A Hong Kong protester site says cyber attacks against it piggy-backed off China’s Baidu

Be careful.
Be careful.
Image: Reuters/Kacper Pempel/Illustration
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Hong Kong protestors have managed to keep their largely leaderless movement going for the past three months partly through their savvy use of technologies, including messaging apps like Telegram and  social media platforms such as Twitter. This has apparently also drawn the attention of those who don’t quite agree with the demonstrators.

LIHKG, the de facto online headquarters for protestors, who use the website to exchange tips and comments about the movement, said it came under an “unprecedented” distributed denial of service, or DDoS, attack on Aug. 31, with the episode leading to denied access to the website for some of its users. DDoS is a form of cyber attack that floods a targeted machine or server with so many requests the system gets overloaded and can’t fulfill some or all legitimate requests from actual users.

“We have reasons to believe that there is a power, or even a national level power behind to organize such attacks as botnet from all over the world were manipulated in launching this attack,” the website, which is run by anonymous operators, announced in a post on Sunday (Sept. 1).

While the forum did not identify which country was the “national-level power,” it said part of the attacks “were from websites in China.” According to some of its users, when internet users visit these websites, they “will automatically and constantly send request to LIHKG at the background” to launch the attack, the forum said.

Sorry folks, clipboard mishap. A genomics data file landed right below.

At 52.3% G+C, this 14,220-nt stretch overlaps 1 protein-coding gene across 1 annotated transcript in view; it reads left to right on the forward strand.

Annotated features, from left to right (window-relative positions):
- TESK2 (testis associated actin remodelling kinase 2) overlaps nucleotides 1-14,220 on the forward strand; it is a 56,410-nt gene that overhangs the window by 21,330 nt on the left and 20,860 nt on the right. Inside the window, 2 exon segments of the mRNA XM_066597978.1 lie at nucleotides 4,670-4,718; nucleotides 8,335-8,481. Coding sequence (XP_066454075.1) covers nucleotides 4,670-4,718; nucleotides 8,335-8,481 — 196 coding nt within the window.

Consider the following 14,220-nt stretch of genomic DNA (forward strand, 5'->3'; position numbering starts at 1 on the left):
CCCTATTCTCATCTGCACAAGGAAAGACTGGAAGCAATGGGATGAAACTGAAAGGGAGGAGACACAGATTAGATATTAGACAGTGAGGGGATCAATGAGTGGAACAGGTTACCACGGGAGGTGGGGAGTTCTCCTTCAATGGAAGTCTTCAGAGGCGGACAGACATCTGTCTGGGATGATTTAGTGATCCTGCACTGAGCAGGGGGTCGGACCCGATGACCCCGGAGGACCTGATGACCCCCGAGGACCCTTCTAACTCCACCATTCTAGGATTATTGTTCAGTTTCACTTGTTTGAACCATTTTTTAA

The forum identified two Chinese websites as being  among those involved in the attack, including Baidu Tieba, an online forum under Baidu, the largest search engine in China, and, which some LIHKG users believe belongs to Qihoo360, a Chinese internet security firm. Baidu declined to comment, while Qihoo360 did not reply to a request for a comment.

K, a cybersecurity expert from Information Security on Ground, a local Facebook page aimed at enhancing people’s awareness of online privacy, said his diagnosis shows the attacks were unlikely initiated by Baidu and the other Chinese websites themselves. Rather, he suspects the attacks happened because the websites were perhaps “compromised” through some malicious Javascript inserted in their content delivery network (CDN), a system of distributed servers that deliver pages and other web content to users. According to K, the “compromised” scripts could effectively lead to the computers of anyone that visits the affected Chinese websites to launch the DDoS attack on LIHKG.

It is unclear whether Baidu or Qihoo is aware of the issue, or which organization might have inserted malicious scripts into the servers, he added.

This is not the first time China has been suspected of involvement in large-scale DDoS attacks, once again indicating the gap between the country’s ambition to have more of a say on cyberspace and the suspicion the global community has toward it. In June, when the Hong Kong protests against a controversial extradition bill had just started to take off, messaging app Telegram said it was under a DDoS attack. At the time, Telegram CEO Pavel Durov said the IP addresses behind the attack were coming mostly from China—and that this isn’t the first time “state actor-sized” attacks had happened during protests in Hong Kong.

The attack on LIHKG also reminds many of a similar DDoS attack on Github, the world’s largest community for developers, in 2015. Some cybersecurity experts said at the time that certain web traffic to sites using analytic tools provided by Baidu were hijacked to instead swamp two pages hosted by Github, with one being an anti-Chinese-censorship page and the other a site that hosts links to mirror sites of the Chinese edition of the New York Times.